WellesleyWeston Magazine

FALL 2015

Launched in 2005, WellesleyWeston Magazine is a quarterly publication tailored to Wellesley and Weston residents and edited to enrich the experience of living in two of Massachusetts' most desirable communities.

Issue link: http://wellesleywestonmagazine.epubxp.com/i/553574

Contents of this Issue

Navigation

Page 211 of 227

The Taproom also extends Lookout Farm's programs beyond the all-too-short New England growing season. Sherborn-based Stormalong started earlier this year, and sells its bottled ciders at local stores including Wasik's Cheese Shop and Roche Bros. in Wellesley. Heritage of Sherborn, a gastro-pub at the wood from an old barn lines the walls. New England Charcuterie of Waltham provides a simple menu of flatbread pizzas, charcuterie and artisan cheeses. Sweet cider is also on the menu. Mateychuk uses apples grown at Lookout Farm in each batch of cider, adding ingredients such as honey from Massachusetts-based Shelburne Honey Company, as well as more exotic green tea, hibiscus and lemongrass. Experiments are always in progress like with an early batch of added tongue-tingling habanero peppers grown on the farm. "Cider is an old, unique beverage and we're introducing freshness in the ideas about it. We like to see what complements the apple flavors," says Jay Mofenson, who oversees Lookout Farm operations with his wife, Amy. Amy's parents, Steve and Joan Belkin of Weston, own the farm. "It's is a natural extension of the farm. We have a diverse selec- tion of apples, and many are fantastic for cider making." W e l l e s l e y W e s t o n M a g a z i n e | f a l l 2 0 1 5 210 "an old, unique beverage" food & wine Makes 2 quarts ELLIE DEANER'S HOT BERRY CIDER (From Ellie's Kitchen to Yours, by Ellie Deaner) 1 quart apple cider 2 cinnamon sticks 1 quart cranberry juice 1 ∕2 tsp. whole cloves 2 Tbsp. brown sugar n Pour the cider and juice into a large saucepan. Add the brown sugar. Place cinnamon sticks and cloves in a piece of cheesecloth and tie together. Add to the saucepan. n Bring the mixture to a boil and then reduce the heat to simmer for 15 minutes. Remove cheesecloth. Serve hot. Hint: This is delicious on a cold fall or winter day, especially after apple picking or sledding. You can pour it into a thermos and bring it to a tailgate picnic. Serves 4 ELLIE DEANER'S APPLE RICE PILAF (From So Easy, So Delicious by Ellie Deaner) 1 to 2 Tbsp. olive oil or butter 1 cup white or brown rice or margarine 1 ∕4 cup minced parsley 1 medium onion, chopped 2 cups apple cider or apple juice 1 stalk celery, chopped 1 ∕2 cup dried cranberries or raisins Rind of 1 orange, grated Salt and pepper to taste n Heat the oil, butter or margarine in a saucepan. Add the onion, celery, and orange rind, and sauté until the vegetables are limp. n Add rice and continue cooking just until the rice is golden. n Add half the parsley, cider or apple juice and dried cranberries or raisins. Bring to a boil. Cover and reduce heat to a simmer. n Cook for 25 minutes for white rice and almost an hour for brown rice. n Add salt and pepper, to taste. Sprinkle remaining parsley on top just before serving. Hint: This pilaf has a fruity taste and goes especially well with poultry, pork, or lamb.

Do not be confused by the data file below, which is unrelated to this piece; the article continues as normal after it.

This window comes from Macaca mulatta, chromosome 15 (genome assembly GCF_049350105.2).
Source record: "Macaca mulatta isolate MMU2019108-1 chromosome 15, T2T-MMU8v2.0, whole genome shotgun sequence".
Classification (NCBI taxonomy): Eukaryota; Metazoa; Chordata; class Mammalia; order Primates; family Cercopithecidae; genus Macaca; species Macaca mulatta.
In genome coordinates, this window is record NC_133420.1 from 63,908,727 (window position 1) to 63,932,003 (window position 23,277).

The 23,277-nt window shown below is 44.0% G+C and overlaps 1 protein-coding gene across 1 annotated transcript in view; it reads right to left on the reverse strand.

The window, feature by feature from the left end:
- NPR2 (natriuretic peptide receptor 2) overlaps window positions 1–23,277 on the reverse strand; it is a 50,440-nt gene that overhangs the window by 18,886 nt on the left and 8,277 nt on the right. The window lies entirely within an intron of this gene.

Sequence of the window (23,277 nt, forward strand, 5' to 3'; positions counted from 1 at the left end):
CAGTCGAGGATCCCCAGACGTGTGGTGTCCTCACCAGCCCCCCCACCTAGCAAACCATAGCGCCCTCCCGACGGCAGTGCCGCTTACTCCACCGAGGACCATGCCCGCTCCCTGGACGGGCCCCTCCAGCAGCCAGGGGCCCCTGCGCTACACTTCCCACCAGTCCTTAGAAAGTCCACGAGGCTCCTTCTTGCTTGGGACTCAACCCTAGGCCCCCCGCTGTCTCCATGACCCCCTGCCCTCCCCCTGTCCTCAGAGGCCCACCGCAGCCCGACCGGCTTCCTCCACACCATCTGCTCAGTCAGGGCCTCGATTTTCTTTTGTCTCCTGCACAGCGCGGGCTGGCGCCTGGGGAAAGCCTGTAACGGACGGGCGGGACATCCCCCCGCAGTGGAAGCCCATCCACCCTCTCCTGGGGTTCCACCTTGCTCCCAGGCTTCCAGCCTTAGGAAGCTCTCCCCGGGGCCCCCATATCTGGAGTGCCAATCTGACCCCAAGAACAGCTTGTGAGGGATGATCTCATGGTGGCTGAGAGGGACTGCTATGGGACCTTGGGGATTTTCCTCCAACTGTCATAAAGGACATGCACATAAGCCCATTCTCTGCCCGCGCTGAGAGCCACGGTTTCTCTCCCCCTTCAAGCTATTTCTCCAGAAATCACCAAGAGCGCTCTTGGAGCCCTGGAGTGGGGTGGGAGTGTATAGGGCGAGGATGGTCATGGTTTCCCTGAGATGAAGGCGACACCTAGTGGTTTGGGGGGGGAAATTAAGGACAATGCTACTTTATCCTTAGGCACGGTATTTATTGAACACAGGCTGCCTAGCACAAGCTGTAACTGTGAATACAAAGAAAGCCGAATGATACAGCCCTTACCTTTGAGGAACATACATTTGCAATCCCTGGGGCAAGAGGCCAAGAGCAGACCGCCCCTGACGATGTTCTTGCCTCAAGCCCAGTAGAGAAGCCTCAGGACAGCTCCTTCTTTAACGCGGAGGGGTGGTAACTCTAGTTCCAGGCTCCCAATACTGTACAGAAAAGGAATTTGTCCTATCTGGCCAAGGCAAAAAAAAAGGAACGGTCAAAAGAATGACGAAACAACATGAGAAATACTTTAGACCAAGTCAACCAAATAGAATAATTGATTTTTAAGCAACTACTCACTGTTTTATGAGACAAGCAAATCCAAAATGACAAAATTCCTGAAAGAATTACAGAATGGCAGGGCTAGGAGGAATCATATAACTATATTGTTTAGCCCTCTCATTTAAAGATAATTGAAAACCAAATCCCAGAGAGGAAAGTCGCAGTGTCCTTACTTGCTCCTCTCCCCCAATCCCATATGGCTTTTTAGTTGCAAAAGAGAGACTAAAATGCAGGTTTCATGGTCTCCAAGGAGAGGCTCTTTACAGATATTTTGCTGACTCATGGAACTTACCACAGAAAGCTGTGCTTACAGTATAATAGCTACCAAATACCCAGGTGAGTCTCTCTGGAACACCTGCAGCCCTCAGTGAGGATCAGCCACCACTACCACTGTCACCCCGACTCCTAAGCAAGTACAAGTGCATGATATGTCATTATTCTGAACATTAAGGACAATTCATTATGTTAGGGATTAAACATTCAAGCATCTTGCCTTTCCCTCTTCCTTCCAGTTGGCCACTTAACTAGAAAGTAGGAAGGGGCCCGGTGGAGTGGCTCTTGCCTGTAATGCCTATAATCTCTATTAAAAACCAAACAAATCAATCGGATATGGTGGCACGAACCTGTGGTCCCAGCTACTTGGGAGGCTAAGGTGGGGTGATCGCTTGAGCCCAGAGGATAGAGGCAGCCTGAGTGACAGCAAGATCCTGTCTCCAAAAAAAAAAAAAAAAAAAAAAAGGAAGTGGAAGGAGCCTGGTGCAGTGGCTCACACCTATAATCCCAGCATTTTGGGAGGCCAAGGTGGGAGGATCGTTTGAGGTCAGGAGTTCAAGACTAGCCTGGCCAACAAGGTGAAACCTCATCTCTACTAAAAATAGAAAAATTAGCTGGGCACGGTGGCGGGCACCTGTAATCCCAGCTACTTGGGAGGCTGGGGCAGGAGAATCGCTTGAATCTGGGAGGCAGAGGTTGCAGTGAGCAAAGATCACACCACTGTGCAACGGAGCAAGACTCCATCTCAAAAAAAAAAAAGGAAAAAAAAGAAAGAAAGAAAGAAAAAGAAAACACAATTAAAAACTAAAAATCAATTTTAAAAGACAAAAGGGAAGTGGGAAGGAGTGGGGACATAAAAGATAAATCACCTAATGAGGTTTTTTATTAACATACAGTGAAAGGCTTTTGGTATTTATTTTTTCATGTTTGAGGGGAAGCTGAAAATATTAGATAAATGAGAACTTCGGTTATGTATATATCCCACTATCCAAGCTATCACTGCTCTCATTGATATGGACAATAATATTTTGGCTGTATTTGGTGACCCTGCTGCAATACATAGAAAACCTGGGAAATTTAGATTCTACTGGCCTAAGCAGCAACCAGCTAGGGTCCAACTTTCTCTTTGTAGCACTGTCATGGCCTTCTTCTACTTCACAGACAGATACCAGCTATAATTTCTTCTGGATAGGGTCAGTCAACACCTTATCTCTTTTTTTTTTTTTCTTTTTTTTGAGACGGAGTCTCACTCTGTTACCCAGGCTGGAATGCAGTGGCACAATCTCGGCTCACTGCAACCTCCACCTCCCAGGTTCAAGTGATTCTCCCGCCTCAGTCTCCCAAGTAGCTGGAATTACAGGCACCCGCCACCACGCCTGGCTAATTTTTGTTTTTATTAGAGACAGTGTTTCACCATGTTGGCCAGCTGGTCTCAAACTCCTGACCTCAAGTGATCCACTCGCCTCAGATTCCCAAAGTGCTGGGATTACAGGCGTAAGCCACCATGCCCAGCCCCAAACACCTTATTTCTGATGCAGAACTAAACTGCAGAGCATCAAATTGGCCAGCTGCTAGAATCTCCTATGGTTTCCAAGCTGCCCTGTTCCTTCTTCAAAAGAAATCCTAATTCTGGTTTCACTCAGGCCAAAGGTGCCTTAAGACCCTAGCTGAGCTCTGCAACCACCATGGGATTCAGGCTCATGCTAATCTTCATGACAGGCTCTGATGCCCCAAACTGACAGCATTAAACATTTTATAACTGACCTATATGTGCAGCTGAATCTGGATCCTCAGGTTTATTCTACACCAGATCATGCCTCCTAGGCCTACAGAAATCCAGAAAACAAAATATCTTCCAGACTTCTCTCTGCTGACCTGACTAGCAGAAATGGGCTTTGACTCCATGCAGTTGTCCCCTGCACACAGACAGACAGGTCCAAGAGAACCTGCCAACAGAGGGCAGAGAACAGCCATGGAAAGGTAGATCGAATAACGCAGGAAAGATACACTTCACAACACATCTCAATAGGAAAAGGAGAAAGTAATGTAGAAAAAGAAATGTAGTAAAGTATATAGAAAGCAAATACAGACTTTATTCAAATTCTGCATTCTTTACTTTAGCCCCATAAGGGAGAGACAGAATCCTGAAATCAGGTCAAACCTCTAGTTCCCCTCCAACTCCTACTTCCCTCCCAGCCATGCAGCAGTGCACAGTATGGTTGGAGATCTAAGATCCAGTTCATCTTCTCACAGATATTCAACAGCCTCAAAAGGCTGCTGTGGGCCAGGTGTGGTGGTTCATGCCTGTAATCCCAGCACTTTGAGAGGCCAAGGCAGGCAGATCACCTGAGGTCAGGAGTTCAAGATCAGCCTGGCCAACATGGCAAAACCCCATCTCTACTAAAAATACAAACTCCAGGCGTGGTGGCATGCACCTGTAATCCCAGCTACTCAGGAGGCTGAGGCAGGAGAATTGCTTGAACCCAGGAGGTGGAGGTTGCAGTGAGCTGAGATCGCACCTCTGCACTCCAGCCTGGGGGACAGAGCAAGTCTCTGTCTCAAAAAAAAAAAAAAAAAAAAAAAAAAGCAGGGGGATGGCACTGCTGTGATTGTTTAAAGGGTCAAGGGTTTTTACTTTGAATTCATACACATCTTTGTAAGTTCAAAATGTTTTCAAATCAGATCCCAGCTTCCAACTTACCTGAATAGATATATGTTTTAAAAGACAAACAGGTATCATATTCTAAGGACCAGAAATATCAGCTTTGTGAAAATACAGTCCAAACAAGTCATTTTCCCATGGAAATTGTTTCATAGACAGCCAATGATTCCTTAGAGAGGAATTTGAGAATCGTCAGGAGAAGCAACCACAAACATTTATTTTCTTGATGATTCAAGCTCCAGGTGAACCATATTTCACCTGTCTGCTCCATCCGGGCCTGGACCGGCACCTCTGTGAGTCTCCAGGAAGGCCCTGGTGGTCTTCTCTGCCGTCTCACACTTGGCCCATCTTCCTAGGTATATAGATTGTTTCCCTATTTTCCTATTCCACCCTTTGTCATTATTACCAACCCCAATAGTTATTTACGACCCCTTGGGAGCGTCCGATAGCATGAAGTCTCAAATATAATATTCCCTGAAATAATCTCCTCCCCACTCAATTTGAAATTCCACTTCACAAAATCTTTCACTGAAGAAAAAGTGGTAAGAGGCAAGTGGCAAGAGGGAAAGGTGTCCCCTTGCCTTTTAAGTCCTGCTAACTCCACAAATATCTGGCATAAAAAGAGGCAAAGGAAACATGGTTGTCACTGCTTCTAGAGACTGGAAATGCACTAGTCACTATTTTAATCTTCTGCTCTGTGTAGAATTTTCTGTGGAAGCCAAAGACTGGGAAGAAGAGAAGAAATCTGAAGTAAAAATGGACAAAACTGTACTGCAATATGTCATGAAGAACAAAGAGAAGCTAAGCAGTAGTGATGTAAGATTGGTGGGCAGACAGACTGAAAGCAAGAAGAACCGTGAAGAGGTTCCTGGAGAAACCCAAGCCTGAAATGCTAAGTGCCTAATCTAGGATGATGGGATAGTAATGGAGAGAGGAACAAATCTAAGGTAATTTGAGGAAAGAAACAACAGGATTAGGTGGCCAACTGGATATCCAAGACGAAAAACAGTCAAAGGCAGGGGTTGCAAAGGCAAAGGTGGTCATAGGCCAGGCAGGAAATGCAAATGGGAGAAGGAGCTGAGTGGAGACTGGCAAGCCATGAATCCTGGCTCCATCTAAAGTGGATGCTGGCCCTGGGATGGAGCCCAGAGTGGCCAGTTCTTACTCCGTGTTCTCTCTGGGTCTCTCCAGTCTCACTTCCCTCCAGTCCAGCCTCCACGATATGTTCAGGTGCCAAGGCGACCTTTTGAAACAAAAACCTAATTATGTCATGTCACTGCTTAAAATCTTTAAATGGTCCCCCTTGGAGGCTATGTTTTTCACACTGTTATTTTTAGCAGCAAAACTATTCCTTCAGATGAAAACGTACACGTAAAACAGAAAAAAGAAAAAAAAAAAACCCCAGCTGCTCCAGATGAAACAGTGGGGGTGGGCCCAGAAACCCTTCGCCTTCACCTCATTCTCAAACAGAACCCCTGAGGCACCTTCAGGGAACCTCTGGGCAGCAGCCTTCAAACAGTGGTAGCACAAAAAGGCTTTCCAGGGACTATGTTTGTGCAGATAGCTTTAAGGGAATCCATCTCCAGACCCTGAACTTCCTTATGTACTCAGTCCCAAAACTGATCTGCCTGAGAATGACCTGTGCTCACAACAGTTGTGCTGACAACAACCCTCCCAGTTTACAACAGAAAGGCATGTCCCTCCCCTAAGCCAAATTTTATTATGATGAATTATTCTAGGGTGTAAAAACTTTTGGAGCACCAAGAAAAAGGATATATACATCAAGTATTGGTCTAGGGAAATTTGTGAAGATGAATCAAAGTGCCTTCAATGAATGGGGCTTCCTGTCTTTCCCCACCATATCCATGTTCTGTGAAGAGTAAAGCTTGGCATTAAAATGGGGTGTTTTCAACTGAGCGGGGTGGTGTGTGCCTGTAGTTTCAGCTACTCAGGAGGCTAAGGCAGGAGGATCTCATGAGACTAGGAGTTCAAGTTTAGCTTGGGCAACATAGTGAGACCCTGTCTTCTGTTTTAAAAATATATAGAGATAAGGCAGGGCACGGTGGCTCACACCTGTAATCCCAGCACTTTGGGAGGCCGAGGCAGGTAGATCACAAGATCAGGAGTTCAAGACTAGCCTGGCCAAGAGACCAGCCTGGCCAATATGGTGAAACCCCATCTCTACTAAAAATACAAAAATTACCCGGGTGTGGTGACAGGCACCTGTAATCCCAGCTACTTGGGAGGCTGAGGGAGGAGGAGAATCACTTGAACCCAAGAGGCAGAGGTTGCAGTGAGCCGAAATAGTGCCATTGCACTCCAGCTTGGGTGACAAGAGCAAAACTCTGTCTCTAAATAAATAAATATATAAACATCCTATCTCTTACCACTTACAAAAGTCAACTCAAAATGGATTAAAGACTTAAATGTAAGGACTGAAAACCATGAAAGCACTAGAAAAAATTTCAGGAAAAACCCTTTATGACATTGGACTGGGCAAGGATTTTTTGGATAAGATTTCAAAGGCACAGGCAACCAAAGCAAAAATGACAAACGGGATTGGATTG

Articles in this issue

Archives of this issue

view archives of WellesleyWeston Magazine - FALL 2015